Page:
I wish I had something more exciting to report, but other than one disconcerting moment when a pack of wild dingo-type shoppers dove in front of us for some item I couldn’t see under the pile, I saw nothing disorderly. We quickly found the bargain I was looking for, were handed a ticket by a polite Wal Mart employee, and waited in a short orderly line for the coveted item. I saved $40 on the gift for our youngest son…and jumped up and down after the purchase! We finished our shopping and checked out in lawn and garden without even waiting in line!

Nicki (who happens to be Sawyer’s mama) and I shared laughs and memories throughout the day. We marvelled at how easy and pleasant everything had gone…and I smiled, feeling not only the closeness of my sweet mother, but the blessing of my Heavenly Father throughout the day. I’m so glad I went. So glad I didn’t let the tug of guilt keep me home. I would have missed out on the blessing of that day…and the gift of time with a good friend. Who knows? I may even have a new tradition. We’ll see! =)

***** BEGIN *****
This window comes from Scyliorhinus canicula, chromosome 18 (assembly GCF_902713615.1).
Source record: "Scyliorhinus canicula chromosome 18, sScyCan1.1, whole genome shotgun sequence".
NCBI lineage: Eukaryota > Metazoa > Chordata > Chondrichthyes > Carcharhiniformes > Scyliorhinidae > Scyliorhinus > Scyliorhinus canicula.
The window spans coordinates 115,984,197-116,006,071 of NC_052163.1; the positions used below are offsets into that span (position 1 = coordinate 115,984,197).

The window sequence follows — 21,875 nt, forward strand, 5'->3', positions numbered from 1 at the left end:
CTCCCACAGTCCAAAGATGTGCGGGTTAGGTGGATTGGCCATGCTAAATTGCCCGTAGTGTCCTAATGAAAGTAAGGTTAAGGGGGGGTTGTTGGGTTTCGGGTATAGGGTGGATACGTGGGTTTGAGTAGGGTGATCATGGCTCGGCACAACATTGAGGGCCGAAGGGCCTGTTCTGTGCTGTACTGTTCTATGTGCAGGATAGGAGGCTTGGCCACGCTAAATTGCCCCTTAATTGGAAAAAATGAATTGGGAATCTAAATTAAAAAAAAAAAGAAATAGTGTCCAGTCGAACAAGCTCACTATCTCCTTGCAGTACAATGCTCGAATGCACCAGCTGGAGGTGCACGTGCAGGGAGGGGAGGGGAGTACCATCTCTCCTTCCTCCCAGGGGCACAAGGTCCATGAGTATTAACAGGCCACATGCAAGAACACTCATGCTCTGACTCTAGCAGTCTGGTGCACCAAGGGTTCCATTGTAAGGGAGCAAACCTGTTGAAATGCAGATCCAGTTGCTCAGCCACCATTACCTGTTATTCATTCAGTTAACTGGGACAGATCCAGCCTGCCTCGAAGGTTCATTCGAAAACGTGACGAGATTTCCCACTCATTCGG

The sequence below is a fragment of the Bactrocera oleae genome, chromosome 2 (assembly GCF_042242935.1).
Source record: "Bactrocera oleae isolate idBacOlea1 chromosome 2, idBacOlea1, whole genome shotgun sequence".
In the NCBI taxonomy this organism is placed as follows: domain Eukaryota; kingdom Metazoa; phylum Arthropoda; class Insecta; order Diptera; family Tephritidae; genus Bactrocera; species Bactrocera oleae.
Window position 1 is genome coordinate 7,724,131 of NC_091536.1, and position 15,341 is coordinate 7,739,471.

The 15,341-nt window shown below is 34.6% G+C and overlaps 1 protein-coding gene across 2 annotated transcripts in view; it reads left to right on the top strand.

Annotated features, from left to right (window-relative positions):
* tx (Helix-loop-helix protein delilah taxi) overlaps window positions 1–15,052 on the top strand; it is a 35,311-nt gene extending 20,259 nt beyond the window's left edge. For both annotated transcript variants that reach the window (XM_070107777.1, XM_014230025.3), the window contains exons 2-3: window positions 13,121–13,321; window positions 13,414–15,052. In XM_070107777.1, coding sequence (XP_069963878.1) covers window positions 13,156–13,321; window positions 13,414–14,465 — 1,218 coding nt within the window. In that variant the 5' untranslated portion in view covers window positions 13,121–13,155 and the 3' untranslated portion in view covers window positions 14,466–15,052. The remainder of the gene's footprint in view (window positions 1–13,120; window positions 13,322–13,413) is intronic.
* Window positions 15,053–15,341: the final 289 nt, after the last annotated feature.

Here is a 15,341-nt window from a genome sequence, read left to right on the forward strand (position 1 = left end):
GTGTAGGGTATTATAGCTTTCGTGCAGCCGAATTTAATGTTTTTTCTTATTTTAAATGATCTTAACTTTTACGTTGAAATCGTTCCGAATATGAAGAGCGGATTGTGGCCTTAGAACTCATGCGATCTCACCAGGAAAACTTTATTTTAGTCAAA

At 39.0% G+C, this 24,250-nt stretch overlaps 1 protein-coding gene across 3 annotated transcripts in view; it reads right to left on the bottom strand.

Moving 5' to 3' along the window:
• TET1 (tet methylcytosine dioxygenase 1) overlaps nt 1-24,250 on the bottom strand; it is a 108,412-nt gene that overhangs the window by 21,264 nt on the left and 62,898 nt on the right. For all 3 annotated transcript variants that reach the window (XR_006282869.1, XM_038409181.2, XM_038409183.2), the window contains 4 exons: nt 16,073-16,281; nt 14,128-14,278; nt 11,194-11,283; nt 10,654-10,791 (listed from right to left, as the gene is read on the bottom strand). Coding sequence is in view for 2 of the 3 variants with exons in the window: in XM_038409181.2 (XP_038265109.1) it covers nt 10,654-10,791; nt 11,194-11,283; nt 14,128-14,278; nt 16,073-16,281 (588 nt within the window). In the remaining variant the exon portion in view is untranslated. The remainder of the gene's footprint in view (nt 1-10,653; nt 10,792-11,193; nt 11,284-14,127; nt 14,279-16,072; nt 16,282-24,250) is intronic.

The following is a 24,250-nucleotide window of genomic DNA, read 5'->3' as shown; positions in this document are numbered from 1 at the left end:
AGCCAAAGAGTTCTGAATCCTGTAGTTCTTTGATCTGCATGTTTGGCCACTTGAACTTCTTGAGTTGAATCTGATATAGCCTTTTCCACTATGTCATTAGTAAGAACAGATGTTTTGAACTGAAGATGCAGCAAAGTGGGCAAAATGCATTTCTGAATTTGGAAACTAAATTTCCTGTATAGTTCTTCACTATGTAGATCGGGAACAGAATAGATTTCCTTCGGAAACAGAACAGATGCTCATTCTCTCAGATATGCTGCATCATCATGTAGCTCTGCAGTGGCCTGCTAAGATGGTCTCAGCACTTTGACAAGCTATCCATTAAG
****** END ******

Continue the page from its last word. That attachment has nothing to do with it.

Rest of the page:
In other news…

Please pray for us as we prepare for tomorrow. Our band, One Way, will be doing the worship music at Holgate United Methodist Church and I will be sharing our family/ministry testimony. Please pray that the Lord would go before us, that He would give the words, that others would be encouraged and that He would be glorified. On a personal note, this is only the second time my husband, Tim, has heard me share the account of our journey. And, it can bring so many emotions for us. Praying for His strength…that He would enable us to be vessels for Him…even in our broken, imperfect state.

Also..don’t forget to join us on Monday to kick off the SGM Christmas Extravaganza 2010. We will be sharing the ways that we remember our loved ones at Christmas and other memories. Be ready to link your post on the Walking With You page on Monday. This is for anyone missing someone they love this year….not just grieving parents. And, there will be some blessings offered to those who participate…yes, I am bribing you…but it’s for your own good! We’ll call it incentive…or positive reinforcement. =) I hope you will join us. It was a blessing for those who participated last year.